Don't Irritate an Already Irritated Customer ... What the Research Says about Satisfaction

ABA Banking Journal, April 2004 | Go to article overview
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Don't Irritate an Already Irritated Customer ... What the Research Says about Satisfaction


You could argue that "experience management" as a concept can seem a little vague--both in terms of how you deliver it and how you measure success--and you'd be right, but only to a point.

It turns out that at least a few researchers have found ways to correlate satisfaction scores to other measures of business performance.

One of them is Foresee Results, a developer of satisfaction measurement technology used by the University of Michigan for its annual survey (conducted with the American Society for Quality) that measures consumer retail satisfaction across many industries. The scores are correlated with macro-economic measures.

The survey asks consumers, in part, about their retail interactions and customer service satisfaction. "This year, the bank satisfaction score was 74%--about average in our group," notes Claes Fornell, the University of Michigan Professor who created the index ten years ago. "Stilt, I worry about the impact of M&A going forward," says Fornell. "Consumers were disenchanted during the last consolidation wave."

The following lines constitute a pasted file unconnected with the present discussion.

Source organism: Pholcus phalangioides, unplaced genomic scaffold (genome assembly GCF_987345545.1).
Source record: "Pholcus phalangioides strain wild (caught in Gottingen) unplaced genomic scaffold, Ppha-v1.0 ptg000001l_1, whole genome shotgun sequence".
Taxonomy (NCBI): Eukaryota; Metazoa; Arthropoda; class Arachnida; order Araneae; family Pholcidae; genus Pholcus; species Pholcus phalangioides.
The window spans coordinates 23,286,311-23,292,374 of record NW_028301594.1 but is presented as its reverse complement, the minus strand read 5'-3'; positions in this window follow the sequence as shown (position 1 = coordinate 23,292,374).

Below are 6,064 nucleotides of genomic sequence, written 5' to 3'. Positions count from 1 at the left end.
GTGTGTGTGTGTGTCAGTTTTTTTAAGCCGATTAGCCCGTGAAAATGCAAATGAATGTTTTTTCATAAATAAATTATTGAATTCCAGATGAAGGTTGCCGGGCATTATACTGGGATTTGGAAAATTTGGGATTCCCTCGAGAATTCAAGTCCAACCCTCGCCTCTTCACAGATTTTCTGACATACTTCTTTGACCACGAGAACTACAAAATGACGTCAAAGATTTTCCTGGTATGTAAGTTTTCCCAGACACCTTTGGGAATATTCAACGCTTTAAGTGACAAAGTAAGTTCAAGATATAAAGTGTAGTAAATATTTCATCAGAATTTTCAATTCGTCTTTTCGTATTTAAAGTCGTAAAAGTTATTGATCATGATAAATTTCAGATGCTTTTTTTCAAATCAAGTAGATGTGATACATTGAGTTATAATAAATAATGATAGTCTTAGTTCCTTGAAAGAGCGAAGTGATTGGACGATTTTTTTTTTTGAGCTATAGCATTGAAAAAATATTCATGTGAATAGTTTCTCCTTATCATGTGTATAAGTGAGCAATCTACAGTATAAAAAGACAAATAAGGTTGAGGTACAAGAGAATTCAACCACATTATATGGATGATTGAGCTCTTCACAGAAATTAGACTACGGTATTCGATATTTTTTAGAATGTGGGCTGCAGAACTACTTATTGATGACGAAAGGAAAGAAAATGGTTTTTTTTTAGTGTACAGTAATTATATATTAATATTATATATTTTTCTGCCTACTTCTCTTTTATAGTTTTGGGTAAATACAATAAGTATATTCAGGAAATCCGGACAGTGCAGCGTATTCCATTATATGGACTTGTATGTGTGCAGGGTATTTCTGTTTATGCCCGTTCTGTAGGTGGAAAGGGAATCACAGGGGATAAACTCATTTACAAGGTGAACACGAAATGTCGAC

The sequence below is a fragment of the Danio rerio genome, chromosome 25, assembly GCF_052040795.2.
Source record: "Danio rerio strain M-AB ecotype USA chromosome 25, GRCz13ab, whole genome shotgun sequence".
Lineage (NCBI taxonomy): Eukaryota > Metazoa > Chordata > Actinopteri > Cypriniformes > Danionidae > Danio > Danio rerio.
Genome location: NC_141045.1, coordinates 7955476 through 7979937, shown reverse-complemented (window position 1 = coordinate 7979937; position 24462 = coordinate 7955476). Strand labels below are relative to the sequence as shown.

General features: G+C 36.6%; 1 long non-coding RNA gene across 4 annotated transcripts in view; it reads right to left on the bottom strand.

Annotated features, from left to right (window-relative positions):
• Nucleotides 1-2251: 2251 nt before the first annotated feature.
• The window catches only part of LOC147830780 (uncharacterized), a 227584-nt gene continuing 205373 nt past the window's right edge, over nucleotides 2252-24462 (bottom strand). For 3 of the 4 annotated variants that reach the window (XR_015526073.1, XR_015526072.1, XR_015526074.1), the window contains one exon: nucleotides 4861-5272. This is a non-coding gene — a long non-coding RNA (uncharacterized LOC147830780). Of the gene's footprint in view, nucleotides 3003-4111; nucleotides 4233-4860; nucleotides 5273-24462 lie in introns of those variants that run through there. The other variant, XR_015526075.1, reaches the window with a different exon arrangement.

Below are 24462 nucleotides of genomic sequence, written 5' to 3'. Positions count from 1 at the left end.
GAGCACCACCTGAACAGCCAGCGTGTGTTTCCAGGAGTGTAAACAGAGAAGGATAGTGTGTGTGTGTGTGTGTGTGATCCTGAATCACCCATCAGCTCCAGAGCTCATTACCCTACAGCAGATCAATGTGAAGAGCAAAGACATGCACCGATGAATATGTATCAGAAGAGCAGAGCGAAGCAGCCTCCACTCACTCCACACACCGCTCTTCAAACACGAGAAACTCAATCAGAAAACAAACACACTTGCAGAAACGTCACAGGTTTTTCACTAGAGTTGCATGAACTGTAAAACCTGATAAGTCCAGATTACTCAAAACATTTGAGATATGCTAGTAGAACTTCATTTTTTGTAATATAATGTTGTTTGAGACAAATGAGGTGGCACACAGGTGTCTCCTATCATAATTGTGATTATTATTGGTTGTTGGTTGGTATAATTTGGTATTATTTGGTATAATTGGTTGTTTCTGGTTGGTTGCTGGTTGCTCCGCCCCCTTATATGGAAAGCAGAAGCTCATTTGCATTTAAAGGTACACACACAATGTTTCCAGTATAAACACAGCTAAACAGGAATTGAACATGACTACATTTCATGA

Next, consider this. Experience management talks about delighting a customer and doesn't focus all that much on not aggravating customers in the first place.

But many customers that arrive at your branch are impatient, overwhelmed, or looking to fix a specific problem, and they can be sensitive to a perceived slight or tack of performance.

John Goodman, president with Technical Assistance Research Programs (T.A.R.P.), an Arlington, Va.-based research and consulting organization specializing in customer service, believes that most customers want a problem fixed when they show up at a branch.

"Usually, most customers will use a remote channel when they can--such as going to an ATM to get cash or dialing a call center to get information," says Goodman. He points out that the branch is reserved for very specific types of complex transactions or problems that aren't satisfactorily solved elsewhere and where some accountability is expected.

"And if there is further trouble in the branch, the bank can expect a drop in loyalty by at least 20%," says Goodman. To put a very concrete spin on it, for every five customers that have a problem with your bank, one will be lost. In other terms, there is a correlation between something Goodman calls "fee tolerance" and strong service.

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